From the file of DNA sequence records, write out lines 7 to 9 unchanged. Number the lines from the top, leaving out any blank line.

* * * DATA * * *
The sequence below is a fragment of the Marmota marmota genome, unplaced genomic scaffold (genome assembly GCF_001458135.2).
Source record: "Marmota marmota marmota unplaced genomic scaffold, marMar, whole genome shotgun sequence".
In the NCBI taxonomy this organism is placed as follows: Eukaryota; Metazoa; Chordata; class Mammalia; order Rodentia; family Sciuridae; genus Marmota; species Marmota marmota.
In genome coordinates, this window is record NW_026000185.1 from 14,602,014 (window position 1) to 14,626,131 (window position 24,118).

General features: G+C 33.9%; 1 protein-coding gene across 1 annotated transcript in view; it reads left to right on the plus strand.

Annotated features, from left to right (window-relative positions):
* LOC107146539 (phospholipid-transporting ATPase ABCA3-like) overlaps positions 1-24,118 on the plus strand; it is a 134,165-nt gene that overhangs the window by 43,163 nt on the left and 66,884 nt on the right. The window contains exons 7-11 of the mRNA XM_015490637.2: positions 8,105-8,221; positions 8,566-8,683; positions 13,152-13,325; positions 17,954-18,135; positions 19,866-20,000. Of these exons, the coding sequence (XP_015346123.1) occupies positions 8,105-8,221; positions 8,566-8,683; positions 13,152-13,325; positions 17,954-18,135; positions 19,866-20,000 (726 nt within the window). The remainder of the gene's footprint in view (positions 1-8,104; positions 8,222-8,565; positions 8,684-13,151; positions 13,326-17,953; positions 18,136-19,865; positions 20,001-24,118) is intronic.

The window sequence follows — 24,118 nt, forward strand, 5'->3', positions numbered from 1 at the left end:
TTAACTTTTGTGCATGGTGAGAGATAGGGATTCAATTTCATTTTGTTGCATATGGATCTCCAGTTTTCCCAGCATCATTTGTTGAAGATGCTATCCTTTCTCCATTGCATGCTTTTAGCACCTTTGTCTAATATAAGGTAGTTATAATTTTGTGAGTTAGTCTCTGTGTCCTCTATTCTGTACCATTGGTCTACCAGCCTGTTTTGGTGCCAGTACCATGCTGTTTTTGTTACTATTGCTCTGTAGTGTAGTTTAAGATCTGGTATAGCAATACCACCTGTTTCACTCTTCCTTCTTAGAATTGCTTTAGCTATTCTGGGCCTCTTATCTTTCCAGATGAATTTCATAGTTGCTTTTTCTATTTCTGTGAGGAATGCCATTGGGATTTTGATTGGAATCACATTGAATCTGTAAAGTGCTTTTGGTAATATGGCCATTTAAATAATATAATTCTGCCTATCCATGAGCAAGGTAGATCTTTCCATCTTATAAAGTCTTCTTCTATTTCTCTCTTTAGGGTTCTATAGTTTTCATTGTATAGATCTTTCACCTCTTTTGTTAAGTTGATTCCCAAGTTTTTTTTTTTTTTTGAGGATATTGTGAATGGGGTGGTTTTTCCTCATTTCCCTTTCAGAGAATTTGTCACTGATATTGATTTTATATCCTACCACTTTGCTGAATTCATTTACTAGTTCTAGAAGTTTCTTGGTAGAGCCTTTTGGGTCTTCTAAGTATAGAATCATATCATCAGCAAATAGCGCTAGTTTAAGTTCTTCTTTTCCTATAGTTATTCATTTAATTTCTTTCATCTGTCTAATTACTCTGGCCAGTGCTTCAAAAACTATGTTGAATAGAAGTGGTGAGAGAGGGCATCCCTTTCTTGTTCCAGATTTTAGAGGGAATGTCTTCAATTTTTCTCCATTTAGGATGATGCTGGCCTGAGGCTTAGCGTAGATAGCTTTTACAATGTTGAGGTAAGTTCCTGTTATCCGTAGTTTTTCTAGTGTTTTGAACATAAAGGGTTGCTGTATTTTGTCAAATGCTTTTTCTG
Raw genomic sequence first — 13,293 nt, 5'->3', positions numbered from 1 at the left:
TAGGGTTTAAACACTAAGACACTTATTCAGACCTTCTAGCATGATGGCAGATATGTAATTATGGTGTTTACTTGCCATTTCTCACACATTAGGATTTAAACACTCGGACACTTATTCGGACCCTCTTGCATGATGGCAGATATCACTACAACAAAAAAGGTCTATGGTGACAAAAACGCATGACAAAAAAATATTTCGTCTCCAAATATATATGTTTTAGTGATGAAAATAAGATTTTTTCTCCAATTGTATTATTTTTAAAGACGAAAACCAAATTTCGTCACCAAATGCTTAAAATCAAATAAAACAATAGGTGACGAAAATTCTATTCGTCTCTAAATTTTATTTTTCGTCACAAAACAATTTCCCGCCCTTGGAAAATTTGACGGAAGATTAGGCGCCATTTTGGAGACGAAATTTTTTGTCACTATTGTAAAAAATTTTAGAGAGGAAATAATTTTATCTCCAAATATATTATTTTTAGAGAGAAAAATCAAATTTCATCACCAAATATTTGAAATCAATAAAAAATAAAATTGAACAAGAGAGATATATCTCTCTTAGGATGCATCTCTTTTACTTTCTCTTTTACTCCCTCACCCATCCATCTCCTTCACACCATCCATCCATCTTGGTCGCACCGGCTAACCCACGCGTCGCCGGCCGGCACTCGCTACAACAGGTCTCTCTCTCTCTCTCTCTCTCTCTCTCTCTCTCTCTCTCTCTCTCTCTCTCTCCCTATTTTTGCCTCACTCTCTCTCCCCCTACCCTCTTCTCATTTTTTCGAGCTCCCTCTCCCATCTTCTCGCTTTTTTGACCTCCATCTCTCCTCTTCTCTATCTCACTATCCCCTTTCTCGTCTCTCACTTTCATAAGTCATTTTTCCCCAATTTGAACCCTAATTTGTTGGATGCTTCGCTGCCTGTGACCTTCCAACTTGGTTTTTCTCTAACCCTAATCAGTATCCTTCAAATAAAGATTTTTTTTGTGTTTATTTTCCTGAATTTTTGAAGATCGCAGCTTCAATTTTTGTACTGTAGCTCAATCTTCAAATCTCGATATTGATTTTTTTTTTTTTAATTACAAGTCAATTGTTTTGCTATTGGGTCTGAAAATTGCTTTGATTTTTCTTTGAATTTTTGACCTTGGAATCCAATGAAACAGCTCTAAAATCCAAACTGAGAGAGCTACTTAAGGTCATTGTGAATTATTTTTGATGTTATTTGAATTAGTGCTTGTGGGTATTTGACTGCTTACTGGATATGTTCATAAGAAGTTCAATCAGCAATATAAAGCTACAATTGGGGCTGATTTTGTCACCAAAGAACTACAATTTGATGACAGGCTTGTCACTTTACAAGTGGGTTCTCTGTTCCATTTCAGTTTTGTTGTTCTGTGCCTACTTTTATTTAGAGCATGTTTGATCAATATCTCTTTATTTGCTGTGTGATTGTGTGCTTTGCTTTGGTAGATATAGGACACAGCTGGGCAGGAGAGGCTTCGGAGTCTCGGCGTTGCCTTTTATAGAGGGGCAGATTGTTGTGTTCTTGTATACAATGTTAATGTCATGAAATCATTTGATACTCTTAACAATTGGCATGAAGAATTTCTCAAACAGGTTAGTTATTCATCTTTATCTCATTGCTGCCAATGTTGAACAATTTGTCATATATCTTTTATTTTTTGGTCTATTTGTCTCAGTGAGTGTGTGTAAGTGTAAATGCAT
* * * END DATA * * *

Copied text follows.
* LOC107146539 (phospholipid-transporting ATPase ABCA3-like) overlaps positions 1-24,118 on the plus strand; it is a 134,165-nt gene that overhangs the window by 43,163 nt on the left and 66,884 nt on the right. The window contains exons 7-11 of the mRNA XM_015490637.2: positions 8,105-8,221; positions 8,566-8,683; positions 13,152-13,325; positions 17,954-18,135; positions 19,866-20,000. Of these exons, the coding sequence (XP_015346123.1) occupies positions 8,105-8,221; positions 8,566-8,683; positions 13,152-13,325; positions 17,954-18,135; positions 19,866-20,000 (726 nt within the window). The remainder of the gene's footprint in view (positions 1-8,104; positions 8,222-8,565; positions 8,684-13,151; positions 13,326-17,953; positions 18,136-19,865; positions 20,001-24,118) is intronic.

The window sequence follows — 24,118 nt, forward strand, 5'->3', positions numbered from 1 at the left end:
TTAACTTTTGTGCATGGTGAGAGATAGGGATTCAATTTCATTTTGTTGCATATGGATCTCCAGTTTTCCCAGCATCATTTGTTGAAGATGCTATCCTTTCTCCATTGCATGCTTTTAGCACCTTTGTCTAATATAAGGTAGTTATAATTTTGTGAGTTAGTCTCTGTGTCCTCTATTCTGTACCATTGGTCTACCAGCCTGTTTTGGTGCCAGTACCATGCTGTTTTTGTTACTATTGCTCTGTAGTGTAGTTTAAGATCTGGTATAGCAATACCACCTGTTTCACTCTTCCTTCTTAGAATTGCTTTAGCTATTCTGGGCCTCTTATCTTTCCAGATGAATTTCATAGTTGCTTTTTCTATTTCTGTGAGGAATGCCATTGGGATTTTGATTGGAATCACATTGAATCTGTAAAGTGCTTTTGGTAATATGGCCATTTAAATAATATAATTCTGCCTATCCATGAGCAAGGTAGATCTTTCCATCTTATAAAGTCTTCTTCTATTTCTCTCTTTAGGGTTCTATAGTTTTCATTGTATAGATCTTTCACCTCTTTTGTTAAGTTGATTCCCAAGTTTTTTTTTTTTTTTGAGGATATTGTGAATGGGGTGGTTTTTCCTCATTTCCCTTTCAGAGAATTTGTCACTGATATTGATTTTATATCCTACCACTTTGCTGAATTCATTTACTAGTTCTAGAAGTTTCTTGGTAGAGCCTTTTGGGTCTTCTAAGTATAGAATCATATCATCAGCAAATAGCGCTAGTTTAAGTTCTTCTTTTCCTATAGTTATTCATTTAATTTCTTTCATCTGTCTAATTACTCTGGCCAGTGCTTCAAAAACTATGTTGAATAGAAGTGGTGAGAGAGGGCATCCCTTTCTTGTTCCAGATTTTAGAGGGAATGTCTTCAATTTTTCTCCATTTAGGATGATGCTGGCCTGAGGCTTAGCGTAGATAGCTTTTACAATGTTGAGGTAAGTTCCTGTTATCCGTAGTTTTTCTAGTGTTTTGAACATAAAGGGTTGCTGTATTTTGTCAAATGCTTTTTCTG